TheEuropean Central Bank can continue its bond purchases, but will have to justify its policies within three months after Germany’s top court expressed a number concerns with the program.
The critical language sets a hurdle for the ECB’s crisis-fighting, though the ultimate impact may be muted. The new 750 billion-euro ($813 billion) Pandemic Emergency Purchase Program, created to the fallout from the coronavirus outbreak, was
explicitly excluded from the ruling.
In a 7-to-1 ruling, the judges said that the quantitative easing program isn’t backed by European Union treaties. That’s why German authorities acted unconstitutionally by not challenging the 2.7 trillion euro plan.
The ECB’s controversial asset-purchase program has been a concern for the German court since 2015, when the case was filed. In 2017, the judges asked the EU Court of Justice for an interim ruling aimed at limiting the ECB’s leeway, but the EU tribunal rejected the restrictive reading of the law suggested by their German counterparts.
“In short: German Constitutional Court sees no breaching of the prohibition of monetary financing of governments but German government and parliament should have challenged ECB’s decisions,” Carsten Brzeski, chief economist at ING Germany, said on Twitter.
A Bundesbank spokesman declined to immediately comment.
The euro bore the brunt of the uncertainty in markets created by the ruling, sliding as much as 0.7% to $1.0826, the lowest level this month. Italian bonds led declines in Europe, with 10-year yields climbing seven basis points to 1.83%, while German government securities also fell on the prospect the Bundesbank’s purchases could be restricted in the future.
The court said the ECB should have discussed a number of factors on how QE may have affected a wide swath of the economy, including shareholders, renters and insurance buyers. Reviewing those issues, and the proportionality of QE, would bring the program into compliance with EU law.
The ruling “only concerns the duty of the ECB to scrutiny its own action under a proportionality guideline and to document that. Thus, the ECB isn’t per se blocked in any way,” said court president Andreas Vosskulhle. “It depends on how the actions are being set up.”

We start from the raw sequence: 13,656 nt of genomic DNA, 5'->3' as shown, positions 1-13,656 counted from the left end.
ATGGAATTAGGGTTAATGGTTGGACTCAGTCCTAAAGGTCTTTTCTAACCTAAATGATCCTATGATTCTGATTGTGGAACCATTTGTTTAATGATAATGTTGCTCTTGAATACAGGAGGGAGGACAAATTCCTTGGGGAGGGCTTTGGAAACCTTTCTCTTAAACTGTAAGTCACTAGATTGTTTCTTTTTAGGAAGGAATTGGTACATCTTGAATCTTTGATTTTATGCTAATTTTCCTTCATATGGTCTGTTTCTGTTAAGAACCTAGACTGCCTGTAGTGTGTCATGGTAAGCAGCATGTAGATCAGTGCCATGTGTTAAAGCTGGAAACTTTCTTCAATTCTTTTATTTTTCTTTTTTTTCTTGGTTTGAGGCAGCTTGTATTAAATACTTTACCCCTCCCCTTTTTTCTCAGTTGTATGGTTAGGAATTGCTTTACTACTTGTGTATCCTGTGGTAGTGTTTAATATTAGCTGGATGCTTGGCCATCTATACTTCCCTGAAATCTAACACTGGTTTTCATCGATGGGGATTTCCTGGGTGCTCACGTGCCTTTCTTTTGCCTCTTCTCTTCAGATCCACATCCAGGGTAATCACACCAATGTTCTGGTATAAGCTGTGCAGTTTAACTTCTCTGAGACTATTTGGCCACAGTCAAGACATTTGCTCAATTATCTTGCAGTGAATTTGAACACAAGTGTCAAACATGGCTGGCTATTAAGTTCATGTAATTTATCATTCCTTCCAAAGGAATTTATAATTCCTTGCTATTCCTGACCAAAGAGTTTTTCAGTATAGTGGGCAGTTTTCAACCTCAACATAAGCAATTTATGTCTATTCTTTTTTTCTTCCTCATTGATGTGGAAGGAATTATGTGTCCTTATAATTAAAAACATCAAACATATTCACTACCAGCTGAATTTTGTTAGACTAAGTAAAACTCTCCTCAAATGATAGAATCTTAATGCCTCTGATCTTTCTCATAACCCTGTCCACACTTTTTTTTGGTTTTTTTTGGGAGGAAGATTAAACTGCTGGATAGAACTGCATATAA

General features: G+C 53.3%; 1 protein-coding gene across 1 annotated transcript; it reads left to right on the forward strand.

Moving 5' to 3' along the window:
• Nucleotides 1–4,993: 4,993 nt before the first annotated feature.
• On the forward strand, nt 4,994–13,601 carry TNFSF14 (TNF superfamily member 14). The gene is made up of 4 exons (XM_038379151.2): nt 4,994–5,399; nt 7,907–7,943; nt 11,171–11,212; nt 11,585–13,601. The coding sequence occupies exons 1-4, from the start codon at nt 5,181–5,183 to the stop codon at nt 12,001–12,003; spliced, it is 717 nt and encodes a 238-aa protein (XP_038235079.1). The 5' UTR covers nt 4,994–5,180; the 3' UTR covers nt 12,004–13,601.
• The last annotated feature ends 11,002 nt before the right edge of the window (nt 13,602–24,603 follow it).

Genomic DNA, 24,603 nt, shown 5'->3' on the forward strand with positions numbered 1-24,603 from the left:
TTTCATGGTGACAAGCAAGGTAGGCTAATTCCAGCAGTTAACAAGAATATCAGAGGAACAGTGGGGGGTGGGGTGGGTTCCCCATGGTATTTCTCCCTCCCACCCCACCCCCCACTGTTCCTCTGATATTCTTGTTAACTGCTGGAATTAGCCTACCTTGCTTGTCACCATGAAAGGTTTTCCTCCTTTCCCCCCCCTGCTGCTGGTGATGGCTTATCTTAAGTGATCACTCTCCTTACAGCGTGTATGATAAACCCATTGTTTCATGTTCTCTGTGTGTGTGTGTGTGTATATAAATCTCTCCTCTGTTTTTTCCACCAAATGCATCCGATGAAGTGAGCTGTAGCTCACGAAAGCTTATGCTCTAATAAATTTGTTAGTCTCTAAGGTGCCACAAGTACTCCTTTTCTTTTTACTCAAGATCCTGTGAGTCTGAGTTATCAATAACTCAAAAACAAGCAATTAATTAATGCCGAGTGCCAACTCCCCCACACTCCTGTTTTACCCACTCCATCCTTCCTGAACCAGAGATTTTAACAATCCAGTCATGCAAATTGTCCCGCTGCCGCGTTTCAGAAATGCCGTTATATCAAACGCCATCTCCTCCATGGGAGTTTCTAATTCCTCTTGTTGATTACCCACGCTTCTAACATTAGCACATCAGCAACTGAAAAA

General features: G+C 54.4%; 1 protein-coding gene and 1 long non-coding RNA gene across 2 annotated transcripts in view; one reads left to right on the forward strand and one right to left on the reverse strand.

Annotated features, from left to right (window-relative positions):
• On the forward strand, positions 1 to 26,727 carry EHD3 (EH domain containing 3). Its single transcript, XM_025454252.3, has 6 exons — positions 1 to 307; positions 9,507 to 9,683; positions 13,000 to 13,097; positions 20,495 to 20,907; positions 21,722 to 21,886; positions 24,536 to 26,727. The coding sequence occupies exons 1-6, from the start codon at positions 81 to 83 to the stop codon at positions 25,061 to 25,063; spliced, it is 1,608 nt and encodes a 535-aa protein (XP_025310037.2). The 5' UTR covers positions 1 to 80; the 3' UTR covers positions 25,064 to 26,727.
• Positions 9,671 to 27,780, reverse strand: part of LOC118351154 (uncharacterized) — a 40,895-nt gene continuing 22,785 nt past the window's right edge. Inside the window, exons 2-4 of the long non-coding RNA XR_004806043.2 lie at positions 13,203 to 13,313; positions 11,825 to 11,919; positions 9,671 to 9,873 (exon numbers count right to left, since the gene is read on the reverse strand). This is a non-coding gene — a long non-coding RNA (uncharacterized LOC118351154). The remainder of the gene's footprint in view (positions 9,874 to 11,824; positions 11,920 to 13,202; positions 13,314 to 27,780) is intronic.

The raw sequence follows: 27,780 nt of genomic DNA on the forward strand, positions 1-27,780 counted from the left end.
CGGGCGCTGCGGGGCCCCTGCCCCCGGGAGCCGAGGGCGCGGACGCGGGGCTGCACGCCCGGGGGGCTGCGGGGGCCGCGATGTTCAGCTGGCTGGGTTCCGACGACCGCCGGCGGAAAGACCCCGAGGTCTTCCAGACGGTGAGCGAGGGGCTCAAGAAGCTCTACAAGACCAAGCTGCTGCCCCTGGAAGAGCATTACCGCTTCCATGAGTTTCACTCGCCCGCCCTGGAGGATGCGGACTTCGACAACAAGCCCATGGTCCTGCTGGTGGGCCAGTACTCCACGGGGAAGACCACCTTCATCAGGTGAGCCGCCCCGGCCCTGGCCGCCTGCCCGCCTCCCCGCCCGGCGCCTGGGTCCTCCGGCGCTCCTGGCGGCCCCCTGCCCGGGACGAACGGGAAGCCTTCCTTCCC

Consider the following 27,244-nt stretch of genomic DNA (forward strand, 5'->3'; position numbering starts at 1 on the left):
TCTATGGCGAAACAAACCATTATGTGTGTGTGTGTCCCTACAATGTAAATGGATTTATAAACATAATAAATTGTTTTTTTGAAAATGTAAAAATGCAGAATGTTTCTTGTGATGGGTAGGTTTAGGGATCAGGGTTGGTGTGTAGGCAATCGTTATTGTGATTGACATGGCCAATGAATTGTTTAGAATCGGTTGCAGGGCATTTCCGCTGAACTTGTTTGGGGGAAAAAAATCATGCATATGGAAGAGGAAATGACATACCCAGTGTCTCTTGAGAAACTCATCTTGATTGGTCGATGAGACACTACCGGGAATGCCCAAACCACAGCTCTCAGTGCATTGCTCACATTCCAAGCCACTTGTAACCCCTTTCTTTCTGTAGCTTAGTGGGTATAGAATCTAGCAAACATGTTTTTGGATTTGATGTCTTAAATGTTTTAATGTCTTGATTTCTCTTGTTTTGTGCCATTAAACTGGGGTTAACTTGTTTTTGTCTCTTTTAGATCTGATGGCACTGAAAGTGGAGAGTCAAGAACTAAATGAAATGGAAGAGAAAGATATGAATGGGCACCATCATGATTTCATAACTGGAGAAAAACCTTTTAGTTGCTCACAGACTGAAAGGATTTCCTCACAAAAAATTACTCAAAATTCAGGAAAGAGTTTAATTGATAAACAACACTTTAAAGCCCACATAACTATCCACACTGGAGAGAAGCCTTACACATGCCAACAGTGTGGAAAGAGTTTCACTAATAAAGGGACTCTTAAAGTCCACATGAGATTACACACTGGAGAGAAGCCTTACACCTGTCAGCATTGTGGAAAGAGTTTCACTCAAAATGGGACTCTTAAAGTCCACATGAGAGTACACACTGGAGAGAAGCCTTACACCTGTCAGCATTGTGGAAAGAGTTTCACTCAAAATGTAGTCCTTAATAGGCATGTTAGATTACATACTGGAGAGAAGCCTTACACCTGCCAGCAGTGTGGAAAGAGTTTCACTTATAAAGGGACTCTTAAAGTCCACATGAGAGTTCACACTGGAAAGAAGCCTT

The lawsuit was filed by a group of businessmen and academics who are frequent critics of the EU. They argued that the ECB is improperly conducting economic policy instead of simply setting monetary policy.
“I assume that the ECB will follow the guidance, albeit without much enthusiasm,” said Joachim Wieland, a law professor at the University of Administrative Sciences, who sees the real challenge in the future relationship between the EU Court of Justice and national courts. “It’s an invitation for other countries to simply ignore decisions that they don’t like.”
The ECBintensified its response as shutdowns because of Covid-19 pushed the region’s economy into a record contraction.
ECB President Christine Lagarde said on April 30 that continued and ambitious efforts are needed to fight the crisis. Germany’s participation is critical for the success of QE as the country’s own Bundesbank is the biggest buyer of debt under the program.
QE originally ran from early 2015 until the end of 2018, and was controversially resumed last year after a decision — in the final weeks of Mario Draghi’s presidency — that divided the ECB’s Governing Council.
Total holdings were 2.7 trillion euros at the end of March, with at least another 300 billion euros scheduled for this year to help fight the recession sparked by the coronavirus.
In addition, the ECB created a 750 billion-euro Pandemic Emergency Purchase Program in March that scraps most of the limits that constrain the other plans. Tuesday’s ruling won’t formally cover PEPP, but the court’s underlying reasoning could hold legal implications for it.
Under the combined programs, the ECB will buy more than 1 trillion euros of debt through the end of this year.
Lagarde said April 30 the central bank is “fully prepared” to increase or extend the PEPP if needed.
- Case number: BVerfG, 2 BvR 859/15 et al
— With assistance by Alaa Shahine, Jana Randow, and Zoe Schneeweiss
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